Gender compensation: men cost extra

ADC Switzerland wants to achieve more women in creative management positions with gender compensation. How this is to be achieved, when the targeted reality will be reached, what hurdles need to be overcome and what the Oscars have to do with it. ADC board members Stefanie Huber and Inken Rohweder von Trotha explain.

Bild: / Virginia Marinova / ADC
(Image: / Virginia Marinova)

A good idea doesn't care who it comes from. The consumers of advertising based on good ideas don't really care either. But ... ADC Switzerland improves creative communication by judging it and recognizing above-average, outstanding and groundbreaking work, publishing the awards and making them a public issue. However, as an association of the leading creatives in the communications industry, ADC Switzerland currently has less than 20 percent female members. This is a shame, and the aim is to change this. Gentle pressure is being applied to move towards a 50:50 reality. This is to be achieved with the globally exclusive Gender Compensation initiative. Stefanie Huber and Inken Rohweder von Trotha explain the good idea behind it.

"The number of women in the club corresponds to the underrepresentation of female creatives in management positions. This is a problem that has improved slightly in recent years, but requires additional focus. It goes without saying that we do not want to accept women at random, but rather those who meet our criteria. This was the basis for the Gender Compensation initiative and the associated ADFforward program," recalls Stefanie. "We wanted to develop something that didn't exist yet. It made sense to us to compensate for the lack of women in teams," adds Inken. Gender compensation is also simple and easy to understand. It is comparable to CO2 compensation when flying, where a certain amount can be added - voluntarily - to the ticket price for every mile flown.

How it works

Every agency that submits a work for the ADC Awards lists the people involved in the work in the submission form - as always. What is new is that the Gender Compensation tool sorts the people involved according to male/female and any gender imbalance at creative management level is displayed on the screen as a percentage. The situation becomes clear. But even if all the alarm bells are ringing because there is not a woman in sight in the team, the agency can still do something. You can compensate for the imbalance and thus at least contribute to the general balance. Gender compensation is voluntary. Those who opt for it have three options with different amounts of compensation.

"In order to keep female high potentials and diverse talents in the industry, we need networking, exchange, role models, tools and coaching for smoother interaction."

"We want to create awareness with this initiative. CCOs and CEOs in agencies often have the impression that their teams are diverse. But if you ask them, there is a lack of women at CD level and above in creation," explains Stefanie. "That's why it would be valuable if they took gender compensation as an opportunity to recognize the inequality and change something in the future."

Money to move forward

The funds raised are also relevant to the topic - after the Awareness item. They flow into ADCforward. This tailor-made leadership program is aimed at female high potentials, who are supported through various measures (e.g. further training for the next career step). On the other hand, it is aimed at all managers in the advertising and communications industry who can play their part in promoting gender equality. "Managers who are responsible for the teams are increasingly confronted with demands from female employees as a result of social change. We often hear from men: 'That's enough! But that's not the case. It still takes a lot and especially a lot of understanding for each other," explains Inken. In the best-case scenario, ADCforward provides both groups with practical tools to stimulate measurable development.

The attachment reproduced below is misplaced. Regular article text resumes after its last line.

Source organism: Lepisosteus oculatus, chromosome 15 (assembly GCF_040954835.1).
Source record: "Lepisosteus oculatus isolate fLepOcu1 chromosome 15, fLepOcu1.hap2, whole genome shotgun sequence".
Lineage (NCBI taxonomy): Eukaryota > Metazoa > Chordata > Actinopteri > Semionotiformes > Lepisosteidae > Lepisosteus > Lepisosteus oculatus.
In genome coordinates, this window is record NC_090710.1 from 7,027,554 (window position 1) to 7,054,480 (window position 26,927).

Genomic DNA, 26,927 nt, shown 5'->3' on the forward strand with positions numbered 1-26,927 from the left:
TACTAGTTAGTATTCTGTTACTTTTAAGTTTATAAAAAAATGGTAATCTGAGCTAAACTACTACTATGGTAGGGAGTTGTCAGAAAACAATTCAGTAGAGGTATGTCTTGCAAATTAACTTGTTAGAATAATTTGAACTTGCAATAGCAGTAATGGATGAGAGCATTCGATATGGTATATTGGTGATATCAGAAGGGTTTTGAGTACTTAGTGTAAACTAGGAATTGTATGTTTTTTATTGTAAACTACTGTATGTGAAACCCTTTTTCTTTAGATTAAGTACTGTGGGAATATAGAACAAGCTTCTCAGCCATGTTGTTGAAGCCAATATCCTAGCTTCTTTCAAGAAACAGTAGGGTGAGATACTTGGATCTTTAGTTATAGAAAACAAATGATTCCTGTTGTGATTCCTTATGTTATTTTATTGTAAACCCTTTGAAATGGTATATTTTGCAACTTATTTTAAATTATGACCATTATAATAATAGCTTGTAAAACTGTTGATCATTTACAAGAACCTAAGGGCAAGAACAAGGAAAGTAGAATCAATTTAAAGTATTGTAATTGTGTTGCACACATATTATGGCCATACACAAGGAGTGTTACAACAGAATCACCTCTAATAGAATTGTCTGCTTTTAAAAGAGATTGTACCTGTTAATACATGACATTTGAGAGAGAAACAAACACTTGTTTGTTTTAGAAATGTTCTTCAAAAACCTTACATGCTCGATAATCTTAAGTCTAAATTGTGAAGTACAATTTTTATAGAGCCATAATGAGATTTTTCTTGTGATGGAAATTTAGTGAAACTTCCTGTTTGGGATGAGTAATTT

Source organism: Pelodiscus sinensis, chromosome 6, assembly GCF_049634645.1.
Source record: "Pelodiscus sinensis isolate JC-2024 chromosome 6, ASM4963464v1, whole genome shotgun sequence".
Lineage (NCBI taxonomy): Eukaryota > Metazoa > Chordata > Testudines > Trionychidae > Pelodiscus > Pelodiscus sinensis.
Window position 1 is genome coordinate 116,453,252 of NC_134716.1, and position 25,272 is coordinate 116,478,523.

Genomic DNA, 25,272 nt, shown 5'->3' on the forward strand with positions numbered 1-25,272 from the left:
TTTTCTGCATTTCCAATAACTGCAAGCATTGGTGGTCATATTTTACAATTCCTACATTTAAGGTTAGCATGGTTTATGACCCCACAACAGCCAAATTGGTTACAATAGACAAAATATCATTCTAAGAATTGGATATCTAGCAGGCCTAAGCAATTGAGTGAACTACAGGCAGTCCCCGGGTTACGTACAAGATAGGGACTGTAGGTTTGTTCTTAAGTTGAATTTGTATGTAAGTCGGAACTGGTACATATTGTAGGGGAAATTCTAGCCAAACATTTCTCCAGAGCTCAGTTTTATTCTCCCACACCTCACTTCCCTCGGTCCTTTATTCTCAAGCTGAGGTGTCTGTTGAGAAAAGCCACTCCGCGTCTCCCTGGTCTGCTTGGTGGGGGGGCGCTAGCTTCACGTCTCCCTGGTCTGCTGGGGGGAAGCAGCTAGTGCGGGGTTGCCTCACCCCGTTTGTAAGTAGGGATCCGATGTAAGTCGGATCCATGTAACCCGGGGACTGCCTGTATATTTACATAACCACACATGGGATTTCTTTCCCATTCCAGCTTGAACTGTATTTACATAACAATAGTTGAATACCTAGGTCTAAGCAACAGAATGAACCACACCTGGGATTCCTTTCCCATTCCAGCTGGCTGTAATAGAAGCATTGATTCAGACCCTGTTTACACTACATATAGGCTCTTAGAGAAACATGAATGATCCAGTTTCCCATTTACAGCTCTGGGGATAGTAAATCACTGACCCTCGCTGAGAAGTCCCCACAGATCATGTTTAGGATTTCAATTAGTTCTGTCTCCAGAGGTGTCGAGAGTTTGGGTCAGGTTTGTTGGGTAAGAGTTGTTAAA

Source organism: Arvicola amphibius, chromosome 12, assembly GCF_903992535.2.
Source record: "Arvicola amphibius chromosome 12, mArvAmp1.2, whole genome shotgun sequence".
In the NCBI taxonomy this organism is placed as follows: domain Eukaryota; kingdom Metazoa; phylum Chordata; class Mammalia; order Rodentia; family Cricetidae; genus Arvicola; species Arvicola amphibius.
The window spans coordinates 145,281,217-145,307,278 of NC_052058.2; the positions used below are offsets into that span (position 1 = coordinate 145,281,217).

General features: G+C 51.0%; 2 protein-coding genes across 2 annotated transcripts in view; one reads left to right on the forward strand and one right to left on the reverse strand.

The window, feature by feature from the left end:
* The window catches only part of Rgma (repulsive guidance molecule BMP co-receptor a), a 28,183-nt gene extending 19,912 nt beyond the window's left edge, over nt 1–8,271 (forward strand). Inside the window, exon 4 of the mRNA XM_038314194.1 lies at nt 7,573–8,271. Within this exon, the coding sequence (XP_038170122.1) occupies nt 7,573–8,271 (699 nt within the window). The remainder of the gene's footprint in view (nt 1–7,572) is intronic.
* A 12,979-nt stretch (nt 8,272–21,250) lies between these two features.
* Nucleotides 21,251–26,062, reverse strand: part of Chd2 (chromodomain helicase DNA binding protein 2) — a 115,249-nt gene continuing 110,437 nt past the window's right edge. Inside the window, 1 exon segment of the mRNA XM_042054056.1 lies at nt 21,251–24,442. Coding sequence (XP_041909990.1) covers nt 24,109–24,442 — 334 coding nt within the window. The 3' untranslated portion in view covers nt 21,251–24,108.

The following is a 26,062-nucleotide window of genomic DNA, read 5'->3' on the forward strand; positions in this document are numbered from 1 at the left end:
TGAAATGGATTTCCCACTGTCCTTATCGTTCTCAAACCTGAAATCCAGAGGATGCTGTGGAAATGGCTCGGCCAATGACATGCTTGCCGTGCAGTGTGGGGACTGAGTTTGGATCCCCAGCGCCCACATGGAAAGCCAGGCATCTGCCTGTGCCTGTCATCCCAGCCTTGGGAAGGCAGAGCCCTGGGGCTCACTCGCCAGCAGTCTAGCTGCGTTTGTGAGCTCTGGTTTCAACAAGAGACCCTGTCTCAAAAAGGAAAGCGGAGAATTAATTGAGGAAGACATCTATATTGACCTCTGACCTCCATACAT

Inken Rohweder von Trotha (links) und Stefanie Huber, beide im ADC-Vorstand.Bilder: Virginia Marinova
Inken Rohweder von Trotha (left) and Stefanie Huber, both on the ADC board. (Image: Virginia Marinova)

"In order to keep female high potentials and diverse talents in the industry, we need networking, exchange, role models, tools and coaching for smoother interaction. We can't afford for talented people to change direction because they are prevented from reaching top positions due to prejudices and often unconscious social barriers," Stefanie explains. She already received promising feedback after the premiere of the program last year. "Many participants thanked us for doing something so exemplary." For her, such personal experiences are a sign that the 50:50 reality is not a utopia. It's happening slowly. But it is happening. "Suitable partners could speed up the process. "Sponsors who want to pull together with us," says Inken, already thinking about the next step.

From gold cube to golden boy

In psychology, compensation refers to a strategy with which someone (consciously or unconsciously) attempts to compensate for an imbalance. With its initiative, ADC Switzerland wants to eliminate an imbalance that exists in other professions. Gender compensation could therefore be wonderfully applied to any creative competition, such as architecture prizes, music awards or the Academy Awards. "We would find collaborations exciting. Perhaps the Oscars 2025 would be less biased with gender compensation," says Inken with a smile.

ADC Switzerland - without putting on the barbierosa glasses - is facing equal times, which include excellent creative directors, art directors, copywriters, designers and directors. Maybe not tomorrow, but the die is cast.

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